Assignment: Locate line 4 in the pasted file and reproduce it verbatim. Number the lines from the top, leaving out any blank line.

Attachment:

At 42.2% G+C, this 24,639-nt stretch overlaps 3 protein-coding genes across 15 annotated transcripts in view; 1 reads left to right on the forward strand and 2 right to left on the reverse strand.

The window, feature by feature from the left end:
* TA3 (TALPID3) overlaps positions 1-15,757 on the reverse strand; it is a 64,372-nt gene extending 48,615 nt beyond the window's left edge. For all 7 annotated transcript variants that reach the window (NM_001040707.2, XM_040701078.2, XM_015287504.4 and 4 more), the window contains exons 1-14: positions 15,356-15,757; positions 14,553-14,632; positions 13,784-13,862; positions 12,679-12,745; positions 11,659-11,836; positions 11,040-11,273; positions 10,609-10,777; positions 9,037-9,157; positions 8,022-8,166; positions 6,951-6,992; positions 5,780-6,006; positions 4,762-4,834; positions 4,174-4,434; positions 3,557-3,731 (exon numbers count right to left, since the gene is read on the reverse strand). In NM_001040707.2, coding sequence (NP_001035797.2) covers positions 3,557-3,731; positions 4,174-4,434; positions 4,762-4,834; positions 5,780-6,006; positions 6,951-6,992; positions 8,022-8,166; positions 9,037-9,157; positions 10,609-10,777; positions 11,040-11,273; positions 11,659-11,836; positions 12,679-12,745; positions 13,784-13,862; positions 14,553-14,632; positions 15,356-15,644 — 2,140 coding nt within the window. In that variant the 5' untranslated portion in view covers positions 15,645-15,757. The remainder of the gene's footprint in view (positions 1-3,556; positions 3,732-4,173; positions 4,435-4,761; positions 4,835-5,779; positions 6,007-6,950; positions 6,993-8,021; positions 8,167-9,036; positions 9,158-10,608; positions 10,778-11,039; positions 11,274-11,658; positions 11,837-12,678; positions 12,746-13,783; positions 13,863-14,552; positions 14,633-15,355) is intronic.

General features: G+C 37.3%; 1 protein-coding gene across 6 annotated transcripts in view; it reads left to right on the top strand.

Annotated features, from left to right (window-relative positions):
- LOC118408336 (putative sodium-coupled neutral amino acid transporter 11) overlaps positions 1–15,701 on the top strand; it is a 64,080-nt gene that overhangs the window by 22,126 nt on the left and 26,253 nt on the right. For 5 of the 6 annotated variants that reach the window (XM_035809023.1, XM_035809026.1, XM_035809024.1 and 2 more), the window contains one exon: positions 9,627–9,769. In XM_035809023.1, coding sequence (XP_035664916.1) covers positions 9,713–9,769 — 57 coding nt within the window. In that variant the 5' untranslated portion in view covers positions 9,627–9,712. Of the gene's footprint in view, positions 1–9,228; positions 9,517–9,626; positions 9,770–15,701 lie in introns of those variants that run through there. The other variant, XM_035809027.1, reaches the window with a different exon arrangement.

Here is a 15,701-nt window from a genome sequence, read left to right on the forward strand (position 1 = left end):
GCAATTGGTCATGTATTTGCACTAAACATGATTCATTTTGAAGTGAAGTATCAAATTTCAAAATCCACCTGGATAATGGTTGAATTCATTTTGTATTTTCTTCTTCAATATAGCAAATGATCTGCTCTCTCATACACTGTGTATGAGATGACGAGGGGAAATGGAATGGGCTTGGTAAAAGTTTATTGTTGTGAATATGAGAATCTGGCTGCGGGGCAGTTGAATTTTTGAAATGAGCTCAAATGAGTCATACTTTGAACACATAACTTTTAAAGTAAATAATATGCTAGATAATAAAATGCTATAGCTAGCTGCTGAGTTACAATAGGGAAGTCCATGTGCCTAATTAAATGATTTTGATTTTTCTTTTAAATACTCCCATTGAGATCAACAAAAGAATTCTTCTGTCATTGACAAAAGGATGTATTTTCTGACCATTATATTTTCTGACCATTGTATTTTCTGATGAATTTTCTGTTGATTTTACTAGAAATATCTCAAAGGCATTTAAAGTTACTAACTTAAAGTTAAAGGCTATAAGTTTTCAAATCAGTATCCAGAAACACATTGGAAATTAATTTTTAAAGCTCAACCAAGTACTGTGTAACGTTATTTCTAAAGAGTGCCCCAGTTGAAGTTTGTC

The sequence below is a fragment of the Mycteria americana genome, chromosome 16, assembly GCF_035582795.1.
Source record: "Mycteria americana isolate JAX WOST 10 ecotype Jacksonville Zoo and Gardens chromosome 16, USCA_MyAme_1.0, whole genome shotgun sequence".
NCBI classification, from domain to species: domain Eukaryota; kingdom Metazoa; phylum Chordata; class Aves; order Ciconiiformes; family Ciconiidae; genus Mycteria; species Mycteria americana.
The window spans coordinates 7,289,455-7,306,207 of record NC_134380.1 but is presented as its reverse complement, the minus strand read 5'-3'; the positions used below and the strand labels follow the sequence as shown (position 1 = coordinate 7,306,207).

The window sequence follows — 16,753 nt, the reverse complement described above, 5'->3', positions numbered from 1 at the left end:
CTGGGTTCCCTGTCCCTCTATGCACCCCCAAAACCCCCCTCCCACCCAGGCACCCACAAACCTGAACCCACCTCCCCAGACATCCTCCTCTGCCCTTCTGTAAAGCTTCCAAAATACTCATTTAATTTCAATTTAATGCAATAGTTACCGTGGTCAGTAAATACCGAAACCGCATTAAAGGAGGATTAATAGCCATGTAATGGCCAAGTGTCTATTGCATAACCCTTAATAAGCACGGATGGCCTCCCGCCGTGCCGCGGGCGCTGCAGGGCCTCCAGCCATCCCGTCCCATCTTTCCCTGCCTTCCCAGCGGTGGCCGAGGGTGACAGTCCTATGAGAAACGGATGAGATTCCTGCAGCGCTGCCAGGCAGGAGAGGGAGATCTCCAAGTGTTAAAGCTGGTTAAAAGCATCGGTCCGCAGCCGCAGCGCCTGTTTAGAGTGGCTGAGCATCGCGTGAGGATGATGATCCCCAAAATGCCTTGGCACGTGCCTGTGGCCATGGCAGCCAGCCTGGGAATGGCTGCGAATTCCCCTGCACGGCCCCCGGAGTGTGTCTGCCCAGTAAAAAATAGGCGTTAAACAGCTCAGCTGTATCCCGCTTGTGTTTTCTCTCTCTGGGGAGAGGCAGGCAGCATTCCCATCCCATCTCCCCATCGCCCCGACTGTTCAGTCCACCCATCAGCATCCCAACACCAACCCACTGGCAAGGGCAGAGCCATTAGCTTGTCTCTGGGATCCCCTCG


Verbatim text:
General features: G+C 37.3%; 1 protein-coding gene across 6 annotated transcripts in view; it reads left to right on the top strand.